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South Slavic: May 5, 2005


5 May 2005, Volume 7, Number 12

KOSOVO: INDEPENDENCE OR THE BROADEST AUTONOMY?

Part I.

A program of RFE/RL's Radio Most (Bridge) by Omer Karabeg.

Will it be possible for Belgrade and Pristina to reach a compromise on a political solution for Kosovo? Our guests are: in Pristina, Lutfi Haziri, the president of Municipal Assemblies of Kosovo, and in Belgrade, Dusan Prorokovic, the chairman of the Serbian parliament's Committee for Kosovo and Metohija.

RFE/RL: Belgrade and Pristina's stands about the final status of Kosovo are clearly defined. What Pristina wants is independence, while Belgrade proposes the formula of "more than autonomy -- less than independence." Mr. Prorokovic, what does that mean?

Prorokovic: The formula sets a framework for negotiations in which the Serbian side will have to make concessions to the Albanian side, and Albanian side will have to consent to something they do not want as of now. The end product might be compared to the Republika Srpska within Bosnia-Herzegovina. If you ask me what the Republika Srpska really is, it would be hard to give a precise answer in terms of its legal and constitutional status. The Republika Srpska has some characteristics of a confederal unit: it has its own national coat of arms, flag, and anthem. At the same time it is a federal unit since it has its own Interior Ministry [to control its own police]. It also has some elements of simple regional autonomy, because, for example, it does not control the fiscal system. This is why it is called an entity rather than an autonomous, federal, or confederal unit.

Haziri: What the government of Serbia now proposes is what the Kosovars previously had. The "more than autonomy -- less than independence" formula existed under the terms of the 1974 [Yugoslav and Serbian] constitution, which ultimately led to a tragic situation and conflict. We do not accept any solution that would put Kosovo back under Belgrade's control. Since the fall of Yugoslavia, [each former de facto political entity has become a separate country], and that has been the case with Kosovo for the past six years. Belgrade must accept that reality. Independence is the only solution for Kosovo.

RFE/RL: It means that you cannot accept for Kosovo the status the Republika Srpska has in Bosnia-Herzegovina?

Haziri: Absolutely not.

Prorokovic: It was not the 1974 autonomy that led to tragic consequences. Other things caused the tragedy in Kosovo, among them the armed rebellion of the Albanians, the murders, and much else that took place. However, I would rather not discuss that now.

I am afraid that Pristina's attitude is further radicalizing the situation and heightening tensions in the region. Kosovo's independence is not only totally unacceptable for Belgrade, but it could also cause huge instability in the region, particularly in Macedonia and Bosnia-Herzegovina. If we are responsible politicians, we must keep the entire region in mind, not just our separate interests.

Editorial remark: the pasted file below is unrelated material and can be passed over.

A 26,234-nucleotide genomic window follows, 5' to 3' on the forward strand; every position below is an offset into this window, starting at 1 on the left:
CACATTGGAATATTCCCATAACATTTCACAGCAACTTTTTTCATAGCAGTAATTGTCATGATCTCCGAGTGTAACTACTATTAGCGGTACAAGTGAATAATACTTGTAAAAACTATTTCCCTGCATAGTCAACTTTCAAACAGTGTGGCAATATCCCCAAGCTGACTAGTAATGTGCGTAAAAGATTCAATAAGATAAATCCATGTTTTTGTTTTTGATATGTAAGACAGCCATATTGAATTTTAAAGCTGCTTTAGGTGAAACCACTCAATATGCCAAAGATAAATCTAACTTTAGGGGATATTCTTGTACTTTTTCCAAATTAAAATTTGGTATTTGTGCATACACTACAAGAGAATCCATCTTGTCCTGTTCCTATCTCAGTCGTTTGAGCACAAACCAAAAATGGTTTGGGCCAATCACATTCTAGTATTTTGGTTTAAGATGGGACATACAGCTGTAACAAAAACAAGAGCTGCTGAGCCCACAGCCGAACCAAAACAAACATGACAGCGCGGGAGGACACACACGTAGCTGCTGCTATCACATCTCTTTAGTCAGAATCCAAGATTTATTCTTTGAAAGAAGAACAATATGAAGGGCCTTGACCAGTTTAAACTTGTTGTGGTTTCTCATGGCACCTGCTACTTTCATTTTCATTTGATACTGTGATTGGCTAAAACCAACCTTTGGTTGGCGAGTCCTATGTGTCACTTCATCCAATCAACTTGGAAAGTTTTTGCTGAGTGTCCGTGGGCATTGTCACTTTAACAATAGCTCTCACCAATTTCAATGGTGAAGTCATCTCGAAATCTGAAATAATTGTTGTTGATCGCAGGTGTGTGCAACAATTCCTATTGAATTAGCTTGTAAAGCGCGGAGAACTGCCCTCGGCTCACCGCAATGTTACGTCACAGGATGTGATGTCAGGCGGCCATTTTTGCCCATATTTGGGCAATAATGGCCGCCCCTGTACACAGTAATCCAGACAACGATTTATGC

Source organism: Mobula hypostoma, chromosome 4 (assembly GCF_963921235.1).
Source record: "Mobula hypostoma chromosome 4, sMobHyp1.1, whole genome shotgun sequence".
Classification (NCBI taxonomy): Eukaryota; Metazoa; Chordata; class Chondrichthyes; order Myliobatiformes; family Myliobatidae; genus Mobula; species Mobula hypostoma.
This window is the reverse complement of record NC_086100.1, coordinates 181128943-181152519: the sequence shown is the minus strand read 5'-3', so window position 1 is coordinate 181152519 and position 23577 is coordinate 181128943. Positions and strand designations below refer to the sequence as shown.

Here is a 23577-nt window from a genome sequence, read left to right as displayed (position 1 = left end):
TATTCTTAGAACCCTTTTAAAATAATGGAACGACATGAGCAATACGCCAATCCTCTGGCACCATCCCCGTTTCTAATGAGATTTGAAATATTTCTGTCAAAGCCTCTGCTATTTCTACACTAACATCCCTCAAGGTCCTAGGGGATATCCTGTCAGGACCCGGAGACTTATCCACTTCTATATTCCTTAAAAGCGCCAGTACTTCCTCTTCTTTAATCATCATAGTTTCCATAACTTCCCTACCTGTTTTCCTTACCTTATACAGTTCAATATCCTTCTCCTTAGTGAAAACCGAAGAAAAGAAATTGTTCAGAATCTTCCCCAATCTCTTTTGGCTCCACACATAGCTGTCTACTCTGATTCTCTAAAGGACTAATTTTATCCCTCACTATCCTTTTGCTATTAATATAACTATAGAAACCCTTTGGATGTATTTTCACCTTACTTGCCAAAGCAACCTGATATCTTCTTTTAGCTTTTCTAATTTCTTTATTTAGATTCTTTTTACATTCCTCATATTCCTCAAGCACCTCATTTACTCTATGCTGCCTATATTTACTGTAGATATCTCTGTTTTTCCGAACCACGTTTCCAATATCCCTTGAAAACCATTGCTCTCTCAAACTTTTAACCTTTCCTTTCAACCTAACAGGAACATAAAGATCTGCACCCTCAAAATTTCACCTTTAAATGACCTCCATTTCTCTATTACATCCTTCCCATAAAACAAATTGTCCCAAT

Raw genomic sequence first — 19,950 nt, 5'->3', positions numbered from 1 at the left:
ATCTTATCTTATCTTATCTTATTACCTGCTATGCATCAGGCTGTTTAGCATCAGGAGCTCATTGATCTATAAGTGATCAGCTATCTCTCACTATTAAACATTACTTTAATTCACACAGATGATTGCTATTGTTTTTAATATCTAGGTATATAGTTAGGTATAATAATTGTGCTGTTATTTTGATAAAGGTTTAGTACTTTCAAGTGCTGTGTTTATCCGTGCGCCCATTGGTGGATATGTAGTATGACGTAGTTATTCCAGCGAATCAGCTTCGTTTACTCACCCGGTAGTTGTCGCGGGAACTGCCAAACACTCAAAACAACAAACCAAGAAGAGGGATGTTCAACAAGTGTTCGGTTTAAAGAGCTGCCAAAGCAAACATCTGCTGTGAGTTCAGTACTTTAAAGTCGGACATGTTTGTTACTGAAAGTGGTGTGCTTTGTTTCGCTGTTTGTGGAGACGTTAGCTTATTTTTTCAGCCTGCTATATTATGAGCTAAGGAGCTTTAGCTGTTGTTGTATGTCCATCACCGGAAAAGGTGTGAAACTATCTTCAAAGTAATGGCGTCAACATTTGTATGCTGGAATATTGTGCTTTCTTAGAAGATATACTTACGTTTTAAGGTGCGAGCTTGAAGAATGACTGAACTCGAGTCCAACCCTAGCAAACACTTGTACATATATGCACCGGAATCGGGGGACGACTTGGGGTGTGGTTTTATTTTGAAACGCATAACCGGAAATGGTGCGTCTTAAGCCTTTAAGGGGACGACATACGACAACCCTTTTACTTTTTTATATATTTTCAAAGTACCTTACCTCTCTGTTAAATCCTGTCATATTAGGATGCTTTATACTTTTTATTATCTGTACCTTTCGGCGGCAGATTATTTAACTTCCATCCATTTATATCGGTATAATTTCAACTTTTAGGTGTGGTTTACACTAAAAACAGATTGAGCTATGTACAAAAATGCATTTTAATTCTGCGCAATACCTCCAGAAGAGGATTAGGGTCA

Haziri: I can assure Mr. Prorokovic and other people in Belgrade that this is not true. The independence of Kosovo is accepted as a reality in the region. I recently visited Skopje. From all the talks I had there with the prime minister, cabinet ministers, and other representatives of the government, it was obvious that Kosovo is no longer seen as a problem there.

However, Kosovo remains Belgrade's historical [obsession]. Mr. Prorokovic, solutions such as association, confederation, and federation that you offer were not acceptable to us even 10 years ago, let alone now. Kosovo's independence will bring stability to the region. Belgrade had best accept political reality so that we can all, as a region, start participating in European integration. You speak of rebellions and conflicts: Kosovo's Albanians fought against the regime [of former Serbian and Yugoslav President Slobodan Milosevic] and for the freedom of their people, just like all the other nations of former Yugoslavia.

Prorokovic: Let me first briefly comment on the thesis that the armed rebellion in Kosovo, led by the [Kosovo Liberation Army] UCK, broke out for the liberation of the Albanian people. It would mean that Serbia was bombed [by NATO] so that the Albanian people in Kosovo could achieve independence. However, during the bombing campaign, Albanian political leaders stated that the Albanians started the rebellion because their human rights were threatened, not because they wanted the independence of Kosovo.

Haziri: Our human rights were threatened. The Albanians had previously fought in self-defense for 10 years by political means. Eventually, after 10 years of political struggle, the Albanians realized that it had gotten them nowhere. In March 1998, [the entire Jashari family of Prekaz] was killed just because they sought their human rights. The whole world then knew that the Albanians were the most endangered people in both Serbia and former Yugoslavia.

Prorokovic: Human rights cannot be defended with crimes. The latest discovery of a mass grave [of Serbs in a cave] in Metohija shows that crimes did take place. The fact that a former prime minister of the government of Kosovo, Ramush Haradinaj, is now in The Hague also proves that crimes were committed.

Haziri: The human rights of the Kosovar Albanians as a community were threatened. That led to the rebellion, the NATO bombing campaign, and to the new reality in Kosovo. I am not saying that there were no problems in Kosovo; it was wartime. However, I find it inappropriate that Mr. Prorokovic talks about mass graves [of Serbs] in Kosovo, when it is well-known that some 12,000 Kosovar Albanians were either killed or are still considered missing. We are still searching for bodies in the River Sava in Serbia [where many corpses of Kosovars were dumped to avoid detection].

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